Last updated on February 3, 2024
Dreaming of his next project brought Kevin Gleason to the Santa Ynez Valley; today, his Gleason Family Vineyards consists of three Santa Ynez wineries, each representing a different terroir and micro climate in the valley. The three distinct wineries are Refugio Ranch, Roblar, and Buttonwood. For the Gleason family, being stewards of the land, whether they grow grapes or farm produce, unites the three properties. Besides the Gleason family legacy, winemaker Max Marshak connects the three wineries with his winemaking prowess.
Each of these Santa Ynez properties has a unique and distinct experience to offer, and each is worth visiting on its own merits. Two of the Santa Ynez wineries offer food pairings to complement the wine by enhancing the wine-tasting experience with farm-to-table cuisine created by Executive Chef Peter Cham.
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History of the Gleason Family Vineyards
Kevin and Niki Gleason started searching for a property to purchase for his next project. Kevin worked in the outdoor advertising business, which included those billboards you see across the United States. He fell in love with the Santa Ynez Valley. He purchased the property, now known as Refugio Ranch, in 2004.
This 415-acre parcel lies along the northern face of the Santa Ynez Mountains, and one of its property lines is the Santa Ynez River. Formally a cattle ranch that boasts a history with cowboys, the Gleason’s planted 26 acres of vine in 2006 after the dirt doctors worked their magic. In 2008 they produced their first vintage, a blend of syrah and petite sirah that they now call Barbareno, now considered Refugio Ranch’s flagship wine.
Now in their second generation, their son Max Gleason is the Creative Director, Callie Gleason is the Director of Marketing and HR, and her husband, Matthew Bieszard, is General Manager.
Sustainability is at the core of the Gleason family business model and is practiced at all their Santa Ynez wineries and farms. Through these endeavors, they created a space where friendships develop and communities are built, surrounded by the vineyard, sipping glasses of wine paired with fabulous food. Kevin Gleason sums it up by saying, “It’s not so much about the meaning of life but about the experience of life. And that rich experience resonates with the soul. That’s what gives life meaning.”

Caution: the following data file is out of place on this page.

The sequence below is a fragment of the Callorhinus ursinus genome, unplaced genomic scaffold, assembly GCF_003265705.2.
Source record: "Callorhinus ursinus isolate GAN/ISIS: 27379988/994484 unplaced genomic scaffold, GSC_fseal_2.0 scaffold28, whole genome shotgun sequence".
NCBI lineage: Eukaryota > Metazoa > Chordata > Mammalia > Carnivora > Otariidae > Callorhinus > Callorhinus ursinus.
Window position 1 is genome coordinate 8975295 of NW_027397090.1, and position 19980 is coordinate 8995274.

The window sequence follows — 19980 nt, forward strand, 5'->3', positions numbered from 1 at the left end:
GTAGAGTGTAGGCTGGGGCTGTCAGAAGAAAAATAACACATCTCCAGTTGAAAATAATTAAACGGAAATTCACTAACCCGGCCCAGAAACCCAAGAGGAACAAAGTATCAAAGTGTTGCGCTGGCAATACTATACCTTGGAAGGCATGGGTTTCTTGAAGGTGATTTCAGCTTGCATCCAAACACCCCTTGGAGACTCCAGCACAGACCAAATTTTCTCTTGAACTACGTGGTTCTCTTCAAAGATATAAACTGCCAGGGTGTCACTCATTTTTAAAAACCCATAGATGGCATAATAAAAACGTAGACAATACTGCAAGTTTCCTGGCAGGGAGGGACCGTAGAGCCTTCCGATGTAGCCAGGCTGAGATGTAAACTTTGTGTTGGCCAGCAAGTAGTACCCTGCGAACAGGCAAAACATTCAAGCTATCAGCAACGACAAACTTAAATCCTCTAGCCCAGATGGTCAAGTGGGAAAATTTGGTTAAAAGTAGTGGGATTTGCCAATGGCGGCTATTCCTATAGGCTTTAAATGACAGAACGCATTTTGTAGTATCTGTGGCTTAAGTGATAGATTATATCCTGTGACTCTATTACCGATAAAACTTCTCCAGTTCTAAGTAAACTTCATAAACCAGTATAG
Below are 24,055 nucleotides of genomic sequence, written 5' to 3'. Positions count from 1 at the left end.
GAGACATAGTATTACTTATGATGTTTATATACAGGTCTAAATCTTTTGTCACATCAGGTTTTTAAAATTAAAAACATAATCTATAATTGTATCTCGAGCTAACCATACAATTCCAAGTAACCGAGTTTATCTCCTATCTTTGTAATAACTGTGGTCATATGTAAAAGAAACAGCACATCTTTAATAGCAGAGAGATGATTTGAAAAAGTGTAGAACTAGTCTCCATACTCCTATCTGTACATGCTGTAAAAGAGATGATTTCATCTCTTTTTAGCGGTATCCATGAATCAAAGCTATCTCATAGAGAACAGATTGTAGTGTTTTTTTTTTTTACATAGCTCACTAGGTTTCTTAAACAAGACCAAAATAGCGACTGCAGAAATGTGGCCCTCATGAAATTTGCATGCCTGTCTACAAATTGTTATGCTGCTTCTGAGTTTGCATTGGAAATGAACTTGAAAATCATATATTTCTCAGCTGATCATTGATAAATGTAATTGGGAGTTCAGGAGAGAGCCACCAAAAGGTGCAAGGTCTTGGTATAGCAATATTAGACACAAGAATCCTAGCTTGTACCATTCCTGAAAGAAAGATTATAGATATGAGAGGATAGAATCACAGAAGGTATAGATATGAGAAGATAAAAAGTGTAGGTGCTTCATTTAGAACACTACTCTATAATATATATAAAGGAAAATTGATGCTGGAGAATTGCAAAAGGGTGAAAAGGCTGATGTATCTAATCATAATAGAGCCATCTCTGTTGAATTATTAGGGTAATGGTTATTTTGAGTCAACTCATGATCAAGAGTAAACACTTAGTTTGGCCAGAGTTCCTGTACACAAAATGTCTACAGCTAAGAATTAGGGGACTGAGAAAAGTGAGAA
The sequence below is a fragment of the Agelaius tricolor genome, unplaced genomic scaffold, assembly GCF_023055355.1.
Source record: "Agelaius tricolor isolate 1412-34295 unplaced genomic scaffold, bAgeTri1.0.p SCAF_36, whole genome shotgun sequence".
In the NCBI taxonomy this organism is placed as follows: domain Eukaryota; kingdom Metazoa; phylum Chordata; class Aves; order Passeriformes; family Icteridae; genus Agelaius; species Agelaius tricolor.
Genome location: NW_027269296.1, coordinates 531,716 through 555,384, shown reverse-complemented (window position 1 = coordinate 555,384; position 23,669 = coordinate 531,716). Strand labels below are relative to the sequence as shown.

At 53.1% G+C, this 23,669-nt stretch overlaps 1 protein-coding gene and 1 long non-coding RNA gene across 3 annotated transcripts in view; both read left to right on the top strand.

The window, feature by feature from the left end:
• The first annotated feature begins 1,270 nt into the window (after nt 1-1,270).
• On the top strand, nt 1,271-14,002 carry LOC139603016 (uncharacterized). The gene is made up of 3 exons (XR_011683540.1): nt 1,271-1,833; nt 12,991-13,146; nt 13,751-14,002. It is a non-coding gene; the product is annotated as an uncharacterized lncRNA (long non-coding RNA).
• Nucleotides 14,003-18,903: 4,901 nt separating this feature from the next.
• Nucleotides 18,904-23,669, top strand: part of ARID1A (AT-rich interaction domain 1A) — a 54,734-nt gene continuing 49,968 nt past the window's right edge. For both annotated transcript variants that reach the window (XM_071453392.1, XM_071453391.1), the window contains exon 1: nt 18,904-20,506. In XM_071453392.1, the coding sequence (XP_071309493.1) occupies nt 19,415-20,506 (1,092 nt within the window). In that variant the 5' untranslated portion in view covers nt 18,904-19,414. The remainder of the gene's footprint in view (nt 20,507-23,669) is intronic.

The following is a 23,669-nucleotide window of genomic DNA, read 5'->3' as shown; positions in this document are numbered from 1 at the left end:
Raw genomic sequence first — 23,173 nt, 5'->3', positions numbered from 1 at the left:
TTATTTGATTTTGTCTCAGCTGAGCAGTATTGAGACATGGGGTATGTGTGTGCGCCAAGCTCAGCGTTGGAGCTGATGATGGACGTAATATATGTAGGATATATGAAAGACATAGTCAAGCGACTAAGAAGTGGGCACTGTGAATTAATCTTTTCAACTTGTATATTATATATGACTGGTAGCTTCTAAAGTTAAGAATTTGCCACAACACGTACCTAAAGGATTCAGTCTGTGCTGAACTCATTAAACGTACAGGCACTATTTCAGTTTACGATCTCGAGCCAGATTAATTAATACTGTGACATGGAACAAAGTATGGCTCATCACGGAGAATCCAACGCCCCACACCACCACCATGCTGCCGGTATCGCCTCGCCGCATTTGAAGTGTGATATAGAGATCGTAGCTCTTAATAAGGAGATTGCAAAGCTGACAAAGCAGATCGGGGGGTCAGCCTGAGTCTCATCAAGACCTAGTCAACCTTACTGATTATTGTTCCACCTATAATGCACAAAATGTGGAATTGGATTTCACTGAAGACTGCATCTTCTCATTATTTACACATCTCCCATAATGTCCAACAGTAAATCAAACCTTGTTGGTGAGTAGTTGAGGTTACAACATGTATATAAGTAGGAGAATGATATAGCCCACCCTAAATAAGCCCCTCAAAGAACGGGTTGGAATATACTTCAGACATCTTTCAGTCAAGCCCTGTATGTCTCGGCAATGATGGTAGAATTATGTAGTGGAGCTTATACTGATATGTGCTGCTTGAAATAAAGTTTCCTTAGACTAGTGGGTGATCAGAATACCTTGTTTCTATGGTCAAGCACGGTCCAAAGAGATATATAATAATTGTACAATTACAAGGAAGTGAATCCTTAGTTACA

Winemaker Max Marshak
Growing up in Washington State’s San Juan Islands, Max began his eclectic career in construction and commercial fishing. His love of all things wine started as a bartender in New York City, where he interacted with winemakers and public relations people representing various wine brands. Moving to California in 2012, Max became an intern at Fess Parker Winery.
By 2013, Max’s training continued at Jonata wineries. He quickly moved up the ladder to Enologist and Cellar Master of this winery’s three brands, Jonata, The Hilt, and The Paring. Max soon started his wine label, Marshak Wine Company. He joined the Gleason Family Vineyards in 2020 as head winemaker for all their brands. Max likes to produce wines that exhibit tannin and are rounded and plush.
Santa Ynez Wineries – The Vineyards
With numerous microclimates, the Refugio Ranch’s soils consist of clay and sandy loam. The vineyard is planted with malvasia bianca, roussanne, sauvignon blanc, semillon, and viognier in the whites. The reds consist of grenache, petite sirah, sangiovese, and syrah.
The soils at Roblar Winery and Vineyards are conducive to growing sauvignon blanc, viognier, sangiovese, syrah, grenache, mourvédre, cabernet sauvignon, merlot, cabernet franc, and petit Verdot.
At Buttonwood, the original vines signified a Bordeaux bent to winemaking. These included semillon, sauvignon blanc, merlot, cabernet franc, and cabernet sauvignon. Later after discovering that Rhone varieties do well in the Santa Ynez Valley, many vines were grafted to syrah, grenache noir, grenache blanc, and viognier. Later malbec and Musque clone of sauvignon blanc was planted, rounding out the portfolio of Bordeaux-inspired wines. The latest chenin blanc contributes to the wide range of diversity of wines produced at Buttonwood.
This is an excerpt from an article on Santa Ynez wineries I wrote for Wander with Wander.